What really impressed me about this book was the writer's use of previously written works about the subject seamlessly merged with his own meticulous research. Blake's early life on the continent during WW11 and subsequently in Korea where he was taken prisoner just after the outbreak of hostilities there offers a fascinating insight into the moulding of the man's political leanings. He saw in communism ideological similarities with his Calvinist upbringing in Holland and was convinced he was correct in doing what he did to hasten the dawning of a Utopian era which he viewed as being the only way society should function. He acknowledged but turned a blind eye to the excesses of the communist regime in the Soviet Union but readily embraced the changes that came about gradually after the death of Stalin. This book is a must read for anyone with even a passing interest in espionage and reads very novel like in its's approach to post war life in Europe's spy capital Berlin and beyond. It was almost to easy for Blake to escape from Wormwood Scrubs and reach East Berlin but again the author goes into great detail about life in the prison and the characters Blake met with. I could not put this book down a cracking fast paced read.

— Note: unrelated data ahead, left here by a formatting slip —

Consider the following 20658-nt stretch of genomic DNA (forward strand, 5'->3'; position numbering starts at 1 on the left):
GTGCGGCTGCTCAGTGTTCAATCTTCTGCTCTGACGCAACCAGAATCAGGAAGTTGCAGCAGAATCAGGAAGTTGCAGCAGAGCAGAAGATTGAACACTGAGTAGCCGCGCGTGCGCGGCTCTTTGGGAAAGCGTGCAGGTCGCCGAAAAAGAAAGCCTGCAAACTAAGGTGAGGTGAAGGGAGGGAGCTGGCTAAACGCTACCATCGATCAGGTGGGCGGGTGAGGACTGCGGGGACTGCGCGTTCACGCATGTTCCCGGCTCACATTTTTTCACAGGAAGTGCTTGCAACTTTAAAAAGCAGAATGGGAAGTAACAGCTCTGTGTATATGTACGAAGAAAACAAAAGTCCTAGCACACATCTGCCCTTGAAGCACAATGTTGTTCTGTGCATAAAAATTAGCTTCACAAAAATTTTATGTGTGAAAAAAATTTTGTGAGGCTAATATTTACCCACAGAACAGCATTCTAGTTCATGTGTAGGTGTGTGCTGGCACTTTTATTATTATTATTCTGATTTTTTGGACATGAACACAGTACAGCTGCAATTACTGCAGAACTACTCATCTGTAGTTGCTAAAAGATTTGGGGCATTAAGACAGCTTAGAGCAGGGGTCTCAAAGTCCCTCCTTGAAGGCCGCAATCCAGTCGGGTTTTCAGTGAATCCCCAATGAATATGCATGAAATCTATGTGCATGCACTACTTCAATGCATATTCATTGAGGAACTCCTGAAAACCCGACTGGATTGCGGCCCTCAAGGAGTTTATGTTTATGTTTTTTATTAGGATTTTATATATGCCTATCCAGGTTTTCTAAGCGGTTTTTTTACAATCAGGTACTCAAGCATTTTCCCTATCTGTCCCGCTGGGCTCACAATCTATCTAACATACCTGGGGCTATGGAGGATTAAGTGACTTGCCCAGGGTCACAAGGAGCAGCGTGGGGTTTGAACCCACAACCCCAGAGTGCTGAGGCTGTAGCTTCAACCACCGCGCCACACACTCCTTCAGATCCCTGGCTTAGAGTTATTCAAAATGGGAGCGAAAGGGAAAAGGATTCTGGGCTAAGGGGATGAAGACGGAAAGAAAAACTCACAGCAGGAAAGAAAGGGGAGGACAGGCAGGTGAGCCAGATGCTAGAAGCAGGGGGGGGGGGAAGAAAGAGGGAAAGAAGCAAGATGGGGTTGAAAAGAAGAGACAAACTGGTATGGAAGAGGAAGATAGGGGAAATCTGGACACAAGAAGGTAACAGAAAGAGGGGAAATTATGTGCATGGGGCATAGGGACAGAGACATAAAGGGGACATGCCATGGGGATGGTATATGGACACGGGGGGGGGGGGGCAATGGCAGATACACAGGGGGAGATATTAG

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10 of 11 people found the following review helpful By Stephen Dorril on 10 April 2013
Format: Hardcover Verified Purchase
This is a good read. If you know little about George Blake then you will enjoy this book which is well put together and is well written.

If you know anything at all about Blake then this treads a well-worn path that reveals little new and doesn't have any great depth of research. We have read the majority of it elsewhere, which is okay, though it is easy to spot the sources, but there really should have been more. Blake's period in MI6 is pretty thin and doesn't take into account some of the Soviet material (good on Korea) and the chunk on the escape from prison is too long. But overall an enjoyable read.
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1 of 1 people found the following review helpful By bibliophile on 13 Jan 2014
Format: Hardcover